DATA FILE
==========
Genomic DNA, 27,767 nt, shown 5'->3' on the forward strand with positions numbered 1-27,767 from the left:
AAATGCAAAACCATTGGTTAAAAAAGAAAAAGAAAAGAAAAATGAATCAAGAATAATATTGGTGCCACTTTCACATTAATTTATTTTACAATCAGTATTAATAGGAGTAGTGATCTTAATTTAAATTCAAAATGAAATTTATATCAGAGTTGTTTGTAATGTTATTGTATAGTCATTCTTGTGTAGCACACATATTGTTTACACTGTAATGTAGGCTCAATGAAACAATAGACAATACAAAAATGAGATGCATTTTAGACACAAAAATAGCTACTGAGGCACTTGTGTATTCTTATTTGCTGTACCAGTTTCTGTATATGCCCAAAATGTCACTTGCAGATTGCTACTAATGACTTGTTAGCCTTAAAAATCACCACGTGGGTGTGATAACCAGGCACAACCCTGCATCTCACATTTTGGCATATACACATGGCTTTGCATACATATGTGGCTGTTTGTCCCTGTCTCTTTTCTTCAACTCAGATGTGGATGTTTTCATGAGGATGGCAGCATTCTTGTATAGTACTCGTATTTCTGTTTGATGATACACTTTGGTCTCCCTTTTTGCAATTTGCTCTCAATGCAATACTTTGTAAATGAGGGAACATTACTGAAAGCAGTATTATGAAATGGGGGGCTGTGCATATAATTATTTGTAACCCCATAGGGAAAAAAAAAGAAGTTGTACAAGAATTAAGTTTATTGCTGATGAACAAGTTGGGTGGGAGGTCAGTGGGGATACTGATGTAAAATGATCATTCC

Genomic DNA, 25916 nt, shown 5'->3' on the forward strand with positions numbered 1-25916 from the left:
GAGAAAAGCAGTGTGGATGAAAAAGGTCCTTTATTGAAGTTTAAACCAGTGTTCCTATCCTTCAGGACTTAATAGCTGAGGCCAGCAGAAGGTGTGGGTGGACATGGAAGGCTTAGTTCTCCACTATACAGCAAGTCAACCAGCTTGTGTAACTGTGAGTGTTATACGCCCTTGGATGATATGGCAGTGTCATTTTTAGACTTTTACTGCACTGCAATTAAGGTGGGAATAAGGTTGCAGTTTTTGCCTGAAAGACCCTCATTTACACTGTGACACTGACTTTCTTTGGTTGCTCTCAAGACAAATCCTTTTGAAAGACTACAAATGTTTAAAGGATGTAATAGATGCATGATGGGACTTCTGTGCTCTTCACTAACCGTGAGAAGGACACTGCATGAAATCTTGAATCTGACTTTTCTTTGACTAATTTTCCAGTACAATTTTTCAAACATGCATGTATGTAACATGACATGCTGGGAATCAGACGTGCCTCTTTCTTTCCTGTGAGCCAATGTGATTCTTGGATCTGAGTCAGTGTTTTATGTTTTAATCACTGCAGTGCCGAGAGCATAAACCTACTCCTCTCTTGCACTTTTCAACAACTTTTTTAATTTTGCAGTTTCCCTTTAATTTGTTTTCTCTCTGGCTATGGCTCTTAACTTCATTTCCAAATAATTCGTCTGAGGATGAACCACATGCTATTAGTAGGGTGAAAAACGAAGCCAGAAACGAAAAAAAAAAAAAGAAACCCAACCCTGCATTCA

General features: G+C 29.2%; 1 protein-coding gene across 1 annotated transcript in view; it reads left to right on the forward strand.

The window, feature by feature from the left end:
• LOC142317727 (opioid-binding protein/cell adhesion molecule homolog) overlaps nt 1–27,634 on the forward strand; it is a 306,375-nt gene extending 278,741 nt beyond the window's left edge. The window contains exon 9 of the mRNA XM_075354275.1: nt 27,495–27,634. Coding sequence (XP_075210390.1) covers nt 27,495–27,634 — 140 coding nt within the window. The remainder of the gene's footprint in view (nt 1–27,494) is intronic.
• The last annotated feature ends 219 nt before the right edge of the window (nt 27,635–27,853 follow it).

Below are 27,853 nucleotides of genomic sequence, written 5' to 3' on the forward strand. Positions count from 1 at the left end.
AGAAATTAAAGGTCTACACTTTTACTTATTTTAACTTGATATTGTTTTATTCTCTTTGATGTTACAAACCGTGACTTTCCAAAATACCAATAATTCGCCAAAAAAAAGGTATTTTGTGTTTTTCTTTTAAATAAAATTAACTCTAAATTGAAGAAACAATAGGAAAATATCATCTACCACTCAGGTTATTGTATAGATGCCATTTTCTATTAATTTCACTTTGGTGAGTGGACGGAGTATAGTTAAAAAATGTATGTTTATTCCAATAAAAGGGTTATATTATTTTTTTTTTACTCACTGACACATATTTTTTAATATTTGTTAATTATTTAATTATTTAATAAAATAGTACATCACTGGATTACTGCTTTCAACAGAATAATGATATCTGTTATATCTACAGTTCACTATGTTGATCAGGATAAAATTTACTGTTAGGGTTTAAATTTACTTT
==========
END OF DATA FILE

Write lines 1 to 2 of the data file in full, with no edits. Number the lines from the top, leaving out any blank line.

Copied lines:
Genomic DNA, 27,767 nt, shown 5'->3' on the forward strand with positions numbered 1-27,767 from the left:
AAATGCAAAACCATTGGTTAAAAAAGAAAAAGAAAAGAAAAATGAATCAAGAATAATATTGGTGCCACTTTCACATTAATTTATTTTACAATCAGTATTAATAGGAGTAGTGATCTTAATTTAAATTCAAAATGAAATTTATATCAGAGTTGTTTGTAATGTTATTGTATAGTCATTCTTGTGTAGCACACATATTGTTTACACTGTAATGTAGGCTCAATGAAACAATAGACAATACAAAAATGAGATGCATTTTAGACACAAAAATAGCTACTGAGGCACTTGTGTATTCTTATTTGCTGTACCAGTTTCTGTATATGCCCAAAATGTCACTTGCAGATTGCTACTAATGACTTGTTAGCCTTAAAAATCACCACGTGGGTGTGATAACCAGGCACAACCCTGCATCTCACATTTTGGCATATACACATGGCTTTGCATACATATGTGGCTGTTTGTCCCTGTCTCTTTTCTTCAACTCAGATGTGGATGTTTTCATGAGGATGGCAGCATTCTTGTATAGTACTCGTATTTCTGTTTGATGATACACTTTGGTCTCCCTTTTTGCAATTTGCTCTCAATGCAATACTTTGTAAATGAGGGAACATTACTGAAAGCAGTATTATGAAATGGGGGGCTGTGCATATAATTATTTGTAACCCCATAGGGAAAAAAAAAGAAGTTGTACAAGAATTAAGTTTATTGCTGATGAACAAGTTGGGTGGGAGGTCAGTGGGGATACTGATGTAAAATGATCATTCC